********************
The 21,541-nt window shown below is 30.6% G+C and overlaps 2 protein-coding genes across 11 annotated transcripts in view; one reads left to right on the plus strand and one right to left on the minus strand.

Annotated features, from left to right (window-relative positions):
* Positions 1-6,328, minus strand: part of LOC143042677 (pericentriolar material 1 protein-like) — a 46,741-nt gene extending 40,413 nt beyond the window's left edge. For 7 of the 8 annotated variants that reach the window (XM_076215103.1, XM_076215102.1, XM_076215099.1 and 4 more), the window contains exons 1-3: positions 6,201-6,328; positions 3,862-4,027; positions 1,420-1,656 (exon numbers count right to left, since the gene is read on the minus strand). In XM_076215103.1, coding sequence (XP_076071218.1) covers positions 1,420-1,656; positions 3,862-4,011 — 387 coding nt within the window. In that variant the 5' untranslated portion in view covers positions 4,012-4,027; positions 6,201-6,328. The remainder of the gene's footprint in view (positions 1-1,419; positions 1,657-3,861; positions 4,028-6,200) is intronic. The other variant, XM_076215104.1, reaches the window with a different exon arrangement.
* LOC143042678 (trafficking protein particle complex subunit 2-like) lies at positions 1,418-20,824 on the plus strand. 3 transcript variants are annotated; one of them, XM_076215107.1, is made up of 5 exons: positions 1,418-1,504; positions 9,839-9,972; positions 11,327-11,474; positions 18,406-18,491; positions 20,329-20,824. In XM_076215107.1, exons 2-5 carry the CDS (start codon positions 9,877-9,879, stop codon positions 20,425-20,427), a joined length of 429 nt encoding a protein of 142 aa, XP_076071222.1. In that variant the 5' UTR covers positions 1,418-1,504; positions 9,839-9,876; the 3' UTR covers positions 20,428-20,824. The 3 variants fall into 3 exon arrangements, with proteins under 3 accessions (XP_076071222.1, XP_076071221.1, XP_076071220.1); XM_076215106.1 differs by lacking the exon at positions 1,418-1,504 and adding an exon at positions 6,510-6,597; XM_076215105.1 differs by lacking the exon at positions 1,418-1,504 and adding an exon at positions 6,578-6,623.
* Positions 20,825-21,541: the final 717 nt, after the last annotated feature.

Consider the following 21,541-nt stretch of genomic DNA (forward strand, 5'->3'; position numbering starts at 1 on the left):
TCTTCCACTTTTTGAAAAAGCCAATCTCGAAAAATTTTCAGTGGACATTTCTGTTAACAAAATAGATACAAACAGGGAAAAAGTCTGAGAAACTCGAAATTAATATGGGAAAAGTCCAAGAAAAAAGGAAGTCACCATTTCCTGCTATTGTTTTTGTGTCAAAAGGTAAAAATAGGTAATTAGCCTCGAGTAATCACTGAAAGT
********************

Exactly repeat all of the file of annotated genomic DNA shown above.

The 21,541-nt window shown below is 30.6% G+C and overlaps 2 protein-coding genes across 11 annotated transcripts in view; one reads left to right on the plus strand and one right to left on the minus strand.

Annotated features, from left to right (window-relative positions):
* Positions 1-6,328, minus strand: part of LOC143042677 (pericentriolar material 1 protein-like) — a 46,741-nt gene extending 40,413 nt beyond the window's left edge. For 7 of the 8 annotated variants that reach the window (XM_076215103.1, XM_076215102.1, XM_076215099.1 and 4 more), the window contains exons 1-3: positions 6,201-6,328; positions 3,862-4,027; positions 1,420-1,656 (exon numbers count right to left, since the gene is read on the minus strand). In XM_076215103.1, coding sequence (XP_076071218.1) covers positions 1,420-1,656; positions 3,862-4,011 — 387 coding nt within the window. In that variant the 5' untranslated portion in view covers positions 4,012-4,027; positions 6,201-6,328. The remainder of the gene's footprint in view (positions 1-1,419; positions 1,657-3,861; positions 4,028-6,200) is intronic. The other variant, XM_076215104.1, reaches the window with a different exon arrangement.
* LOC143042678 (trafficking protein particle complex subunit 2-like) lies at positions 1,418-20,824 on the plus strand. 3 transcript variants are annotated; one of them, XM_076215107.1, is made up of 5 exons: positions 1,418-1,504; positions 9,839-9,972; positions 11,327-11,474; positions 18,406-18,491; positions 20,329-20,824. In XM_076215107.1, exons 2-5 carry the CDS (start codon positions 9,877-9,879, stop codon positions 20,425-20,427), a joined length of 429 nt encoding a protein of 142 aa, XP_076071222.1. In that variant the 5' UTR covers positions 1,418-1,504; positions 9,839-9,876; the 3' UTR covers positions 20,428-20,824. The 3 variants fall into 3 exon arrangements, with proteins under 3 accessions (XP_076071222.1, XP_076071221.1, XP_076071220.1); XM_076215106.1 differs by lacking the exon at positions 1,418-1,504 and adding an exon at positions 6,510-6,597; XM_076215105.1 differs by lacking the exon at positions 1,418-1,504 and adding an exon at positions 6,578-6,623.
* Positions 20,825-21,541: the final 717 nt, after the last annotated feature.

Consider the following 21,541-nt stretch of genomic DNA (forward strand, 5'->3'; position numbering starts at 1 on the left):
TCTTCCACTTTTTGAAAAAGCCAATCTCGAAAAATTTTCAGTGGACATTTCTGTTAACAAAATAGATACAAACAGGGAAAAAGTCTGAGAAACTCGAAATTAATATGGGAAAAGTCCAAGAAAAAAGGAAGTCACCATTTCCTGCTATTGTTTTTGTGTCAAAAGGTAAAAATAGGTAATTAGCCTCGAGTAATCACTGAAAGT